By Username
Enter a URL of an MRSS feed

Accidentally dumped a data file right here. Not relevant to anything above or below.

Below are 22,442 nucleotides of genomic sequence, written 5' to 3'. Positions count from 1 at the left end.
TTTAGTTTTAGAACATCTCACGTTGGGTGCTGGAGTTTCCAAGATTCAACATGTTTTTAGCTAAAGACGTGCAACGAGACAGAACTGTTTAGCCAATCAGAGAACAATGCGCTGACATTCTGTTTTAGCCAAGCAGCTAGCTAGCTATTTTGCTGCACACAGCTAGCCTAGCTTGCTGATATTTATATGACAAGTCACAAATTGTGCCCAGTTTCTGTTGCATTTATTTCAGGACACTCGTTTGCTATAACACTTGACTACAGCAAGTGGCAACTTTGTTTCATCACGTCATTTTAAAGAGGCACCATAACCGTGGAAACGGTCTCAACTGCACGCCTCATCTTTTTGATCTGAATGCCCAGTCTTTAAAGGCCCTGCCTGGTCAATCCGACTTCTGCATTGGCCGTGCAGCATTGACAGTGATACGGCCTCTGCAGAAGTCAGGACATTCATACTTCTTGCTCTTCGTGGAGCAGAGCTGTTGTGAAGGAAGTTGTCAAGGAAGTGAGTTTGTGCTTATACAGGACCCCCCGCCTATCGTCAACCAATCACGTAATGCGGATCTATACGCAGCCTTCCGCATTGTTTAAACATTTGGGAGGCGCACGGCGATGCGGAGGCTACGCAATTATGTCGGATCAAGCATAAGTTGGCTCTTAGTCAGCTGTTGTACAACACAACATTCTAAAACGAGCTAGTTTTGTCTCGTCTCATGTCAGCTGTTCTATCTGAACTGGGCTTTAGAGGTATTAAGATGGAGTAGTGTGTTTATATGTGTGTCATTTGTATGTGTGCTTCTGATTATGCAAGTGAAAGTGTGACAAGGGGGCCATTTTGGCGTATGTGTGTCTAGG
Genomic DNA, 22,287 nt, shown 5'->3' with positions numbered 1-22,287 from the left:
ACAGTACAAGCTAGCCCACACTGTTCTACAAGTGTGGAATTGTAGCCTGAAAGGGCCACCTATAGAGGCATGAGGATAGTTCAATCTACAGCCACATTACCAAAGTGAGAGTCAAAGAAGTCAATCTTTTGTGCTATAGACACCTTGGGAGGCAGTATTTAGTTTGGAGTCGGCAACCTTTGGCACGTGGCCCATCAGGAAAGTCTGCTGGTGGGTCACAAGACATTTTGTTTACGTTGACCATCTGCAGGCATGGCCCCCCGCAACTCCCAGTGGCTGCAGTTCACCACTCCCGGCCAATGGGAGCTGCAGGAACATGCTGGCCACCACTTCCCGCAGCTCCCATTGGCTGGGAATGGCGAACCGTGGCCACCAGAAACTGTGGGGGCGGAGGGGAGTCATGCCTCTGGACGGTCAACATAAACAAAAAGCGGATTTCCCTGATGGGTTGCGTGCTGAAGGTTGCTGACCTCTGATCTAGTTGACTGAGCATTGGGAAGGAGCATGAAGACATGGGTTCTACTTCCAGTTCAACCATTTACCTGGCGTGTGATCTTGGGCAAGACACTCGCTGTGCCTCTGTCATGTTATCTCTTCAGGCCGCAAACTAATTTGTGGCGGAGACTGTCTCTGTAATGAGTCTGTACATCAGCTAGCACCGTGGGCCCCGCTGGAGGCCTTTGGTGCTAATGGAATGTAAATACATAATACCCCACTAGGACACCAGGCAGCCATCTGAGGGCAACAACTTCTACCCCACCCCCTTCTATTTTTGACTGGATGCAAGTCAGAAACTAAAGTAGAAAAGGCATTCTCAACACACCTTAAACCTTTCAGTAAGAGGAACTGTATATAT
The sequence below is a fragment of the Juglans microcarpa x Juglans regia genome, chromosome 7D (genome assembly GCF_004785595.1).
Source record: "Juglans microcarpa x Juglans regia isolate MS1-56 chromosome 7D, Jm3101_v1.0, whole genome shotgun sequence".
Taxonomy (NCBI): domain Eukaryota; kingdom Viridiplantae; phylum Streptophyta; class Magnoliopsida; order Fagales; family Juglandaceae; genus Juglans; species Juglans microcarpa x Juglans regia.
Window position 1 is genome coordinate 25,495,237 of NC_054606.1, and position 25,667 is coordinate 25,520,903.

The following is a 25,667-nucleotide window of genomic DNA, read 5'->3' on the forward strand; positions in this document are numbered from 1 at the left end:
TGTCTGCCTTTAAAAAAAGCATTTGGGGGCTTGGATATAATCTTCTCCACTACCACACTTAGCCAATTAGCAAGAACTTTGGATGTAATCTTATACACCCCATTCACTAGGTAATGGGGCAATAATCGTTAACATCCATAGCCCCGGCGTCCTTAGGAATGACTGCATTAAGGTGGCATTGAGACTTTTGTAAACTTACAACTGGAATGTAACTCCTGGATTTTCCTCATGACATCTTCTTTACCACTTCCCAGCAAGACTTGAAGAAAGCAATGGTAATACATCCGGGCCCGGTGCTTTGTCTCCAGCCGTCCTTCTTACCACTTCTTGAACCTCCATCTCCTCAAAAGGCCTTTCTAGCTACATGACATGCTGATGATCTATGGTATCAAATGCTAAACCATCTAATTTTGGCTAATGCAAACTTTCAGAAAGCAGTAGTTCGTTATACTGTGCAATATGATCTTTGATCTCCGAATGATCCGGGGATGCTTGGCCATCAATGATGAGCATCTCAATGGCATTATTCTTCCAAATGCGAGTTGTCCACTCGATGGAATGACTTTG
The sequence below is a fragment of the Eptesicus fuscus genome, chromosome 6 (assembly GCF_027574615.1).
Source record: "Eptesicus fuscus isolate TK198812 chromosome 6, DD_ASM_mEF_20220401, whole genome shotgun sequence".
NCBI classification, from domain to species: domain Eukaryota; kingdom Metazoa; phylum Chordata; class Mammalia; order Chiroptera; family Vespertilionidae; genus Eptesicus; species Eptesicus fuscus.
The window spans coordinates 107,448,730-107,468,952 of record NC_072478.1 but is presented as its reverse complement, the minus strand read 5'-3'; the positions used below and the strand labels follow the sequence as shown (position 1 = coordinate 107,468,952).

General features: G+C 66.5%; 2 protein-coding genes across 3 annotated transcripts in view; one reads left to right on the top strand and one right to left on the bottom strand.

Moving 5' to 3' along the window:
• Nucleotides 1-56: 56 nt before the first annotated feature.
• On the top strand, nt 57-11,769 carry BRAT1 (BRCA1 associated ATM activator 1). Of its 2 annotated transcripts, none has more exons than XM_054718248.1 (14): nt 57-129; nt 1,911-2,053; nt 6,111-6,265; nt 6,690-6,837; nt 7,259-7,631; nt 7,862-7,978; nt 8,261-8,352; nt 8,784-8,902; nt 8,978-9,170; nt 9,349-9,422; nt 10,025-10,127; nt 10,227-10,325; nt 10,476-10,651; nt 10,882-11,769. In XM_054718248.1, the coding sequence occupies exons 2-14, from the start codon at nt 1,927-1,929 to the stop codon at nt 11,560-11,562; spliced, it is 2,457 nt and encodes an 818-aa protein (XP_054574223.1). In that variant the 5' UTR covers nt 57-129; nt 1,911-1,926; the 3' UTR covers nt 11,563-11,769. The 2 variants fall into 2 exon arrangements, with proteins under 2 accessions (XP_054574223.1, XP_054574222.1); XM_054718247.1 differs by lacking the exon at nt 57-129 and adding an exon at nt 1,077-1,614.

Taiwan is looking to boost trade with the European Union – and economists say given the bleak state of Europe’s economy, the EU also needs an agreement as it has not been fully exploiting the potential of the Taiwanese market.Improved relations between Taiwan and mainland China, which rejects the island’s independence, provide another incentive.“Taiwan is a small country, isolated diplomatically, without natural resources, but it has become one of the world leaders in information technology,” said euronews correspondent Margherita Sforza, who visited the birthplace of this Asian tiger in what is known as Taiwan’s own silicon valley. Founded in the 1980s, the Hsinchu Science Park is home to over 400 companies and research centres, specialists in producing electronic components for computers, and in nanotechnology. One firm which grew up there, TSMC, is a global leader in the semiconductor industry. It is estimated that Taiwanese IT companies help produce 80 percent of the world’s laptops, which are then assembled in neighbouring China. Close ties between the industry and universities are held up as a key to success. “In Taiwan although it’s a small country, we have a lot of industrial clusters, we can go through those clusters and get things done very quickly,” said Frank L. Chen, Director General of the Industrial Technology Research Institute.Taiwan is the EU’s 23rd largest trading partner. For the island, the European Union is the fourth most important, and its biggest foreign investor. The EU mainly imports electronic components and exports machinery and chemicals. Now Taipei is urging Brussels to sign a bilateral free trade agreement, as the EU did with South Korea, Taiwan’s biggest electronics competitor. One leading nanotechnology firm from Belgium, Imec, has opened an office in Taipei to strengthen ties with local industry and the scientific community.“As the risk in developing those next generation technologies became so high, associated to the cost also...